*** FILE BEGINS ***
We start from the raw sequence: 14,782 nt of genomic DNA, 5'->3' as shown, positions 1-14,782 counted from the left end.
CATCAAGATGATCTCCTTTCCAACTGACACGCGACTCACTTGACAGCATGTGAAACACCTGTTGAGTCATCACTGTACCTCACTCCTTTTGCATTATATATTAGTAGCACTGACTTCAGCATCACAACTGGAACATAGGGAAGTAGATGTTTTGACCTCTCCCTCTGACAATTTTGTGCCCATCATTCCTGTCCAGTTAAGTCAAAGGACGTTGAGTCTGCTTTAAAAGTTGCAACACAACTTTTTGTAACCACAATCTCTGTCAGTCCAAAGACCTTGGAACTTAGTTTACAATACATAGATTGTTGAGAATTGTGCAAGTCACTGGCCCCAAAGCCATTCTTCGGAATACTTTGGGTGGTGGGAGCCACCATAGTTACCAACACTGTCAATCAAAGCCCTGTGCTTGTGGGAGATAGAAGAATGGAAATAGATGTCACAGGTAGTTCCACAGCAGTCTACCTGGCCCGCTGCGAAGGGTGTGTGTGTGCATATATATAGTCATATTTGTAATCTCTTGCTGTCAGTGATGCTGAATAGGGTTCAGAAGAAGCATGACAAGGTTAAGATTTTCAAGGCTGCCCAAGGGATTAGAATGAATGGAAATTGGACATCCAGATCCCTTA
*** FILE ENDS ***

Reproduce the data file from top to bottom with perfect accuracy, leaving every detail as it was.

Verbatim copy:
We start from the raw sequence: 14,782 nt of genomic DNA, 5'->3' as shown, positions 1-14,782 counted from the left end.
CATCAAGATGATCTCCTTTCCAACTGACACGCGACTCACTTGACAGCATGTGAAACACCTGTTGAGTCATCACTGTACCTCACTCCTTTTGCATTATATATTAGTAGCACTGACTTCAGCATCACAACTGGAACATAGGGAAGTAGATGTTTTGACCTCTCCCTCTGACAATTTTGTGCCCATCATTCCTGTCCAGTTAAGTCAAAGGACGTTGAGTCTGCTTTAAAAGTTGCAACACAACTTTTTGTAACCACAATCTCTGTCAGTCCAAAGACCTTGGAACTTAGTTTACAATACATAGATTGTTGAGAATTGTGCAAGTCACTGGCCCCAAAGCCATTCTTCGGAATACTTTGGGTGGTGGGAGCCACCATAGTTACCAACACTGTCAATCAAAGCCCTGTGCTTGTGGGAGATAGAAGAATGGAAATAGATGTCACAGGTAGTTCCACAGCAGTCTACCTGGCCCGCTGCGAAGGGTGTGTGTGTGCATATATATAGTCATATTTGTAATCTCTTGCTGTCAGTGATGCTGAATAGGGTTCAGAAGAAGCATGACAAGGTTAAGATTTTCAAGGCTGCCCAAGGGATTAGAATGAATGGAAATTGGACATCCAGATCCCTTA